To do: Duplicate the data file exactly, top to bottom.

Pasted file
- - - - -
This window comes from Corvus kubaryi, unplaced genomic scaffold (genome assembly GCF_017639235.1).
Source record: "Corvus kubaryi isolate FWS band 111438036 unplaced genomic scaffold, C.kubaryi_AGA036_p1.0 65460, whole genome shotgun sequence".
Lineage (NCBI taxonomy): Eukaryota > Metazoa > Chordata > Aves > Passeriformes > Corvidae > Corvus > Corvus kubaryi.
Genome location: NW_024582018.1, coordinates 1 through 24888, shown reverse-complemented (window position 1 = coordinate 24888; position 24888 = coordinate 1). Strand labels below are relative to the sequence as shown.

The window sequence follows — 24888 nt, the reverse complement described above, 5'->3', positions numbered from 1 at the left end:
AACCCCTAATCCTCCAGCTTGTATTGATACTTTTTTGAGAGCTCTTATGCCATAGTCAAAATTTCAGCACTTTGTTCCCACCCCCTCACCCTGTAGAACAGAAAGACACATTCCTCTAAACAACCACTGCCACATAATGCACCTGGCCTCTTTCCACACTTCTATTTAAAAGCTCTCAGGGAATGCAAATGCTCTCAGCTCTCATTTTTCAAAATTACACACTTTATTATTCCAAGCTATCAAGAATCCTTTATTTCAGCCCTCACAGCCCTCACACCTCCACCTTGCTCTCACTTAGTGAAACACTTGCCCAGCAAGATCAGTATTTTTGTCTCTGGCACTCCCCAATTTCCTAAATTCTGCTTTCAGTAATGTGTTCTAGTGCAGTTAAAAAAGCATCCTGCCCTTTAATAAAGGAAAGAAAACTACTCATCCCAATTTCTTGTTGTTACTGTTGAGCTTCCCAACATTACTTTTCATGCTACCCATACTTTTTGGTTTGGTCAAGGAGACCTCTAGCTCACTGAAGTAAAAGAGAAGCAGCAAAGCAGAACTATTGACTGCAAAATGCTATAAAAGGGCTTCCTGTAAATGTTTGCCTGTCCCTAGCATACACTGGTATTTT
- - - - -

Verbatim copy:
This window comes from Corvus kubaryi, unplaced genomic scaffold (genome assembly GCF_017639235.1).
Source record: "Corvus kubaryi isolate FWS band 111438036 unplaced genomic scaffold, C.kubaryi_AGA036_p1.0 65460, whole genome shotgun sequence".
Lineage (NCBI taxonomy): Eukaryota > Metazoa > Chordata > Aves > Passeriformes > Corvidae > Corvus > Corvus kubaryi.
Genome location: NW_024582018.1, coordinates 1 through 24888, shown reverse-complemented (window position 1 = coordinate 24888; position 24888 = coordinate 1). Strand labels below are relative to the sequence as shown.

The window sequence follows — 24888 nt, the reverse complement described above, 5'->3', positions numbered from 1 at the left end:
AACCCCTAATCCTCCAGCTTGTATTGATACTTTTTTGAGAGCTCTTATGCCATAGTCAAAATTTCAGCACTTTGTTCCCACCCCCTCACCCTGTAGAACAGAAAGACACATTCCTCTAAACAACCACTGCCACATAATGCACCTGGCCTCTTTCCACACTTCTATTTAAAAGCTCTCAGGGAATGCAAATGCTCTCAGCTCTCATTTTTCAAAATTACACACTTTATTATTCCAAGCTATCAAGAATCCTTTATTTCAGCCCTCACAGCCCTCACACCTCCACCTTGCTCTCACTTAGTGAAACACTTGCCCAGCAAGATCAGTATTTTTGTCTCTGGCACTCCCCAATTTCCTAAATTCTGCTTTCAGTAATGTGTTCTAGTGCAGTTAAAAAAGCATCCTGCCCTTTAATAAAGGAAAGAAAACTACTCATCCCAATTTCTTGTTGTTACTGTTGAGCTTCCCAACATTACTTTTCATGCTACCCATACTTTTTGGTTTGGTCAAGGAGACCTCTAGCTCACTGAAGTAAAAGAGAAGCAGCAAAGCAGAACTATTGACTGCAAAATGCTATAAAAGGGCTTCCTGTAAATGTTTGCCTGTCCCTAGCATACACTGGTATTTT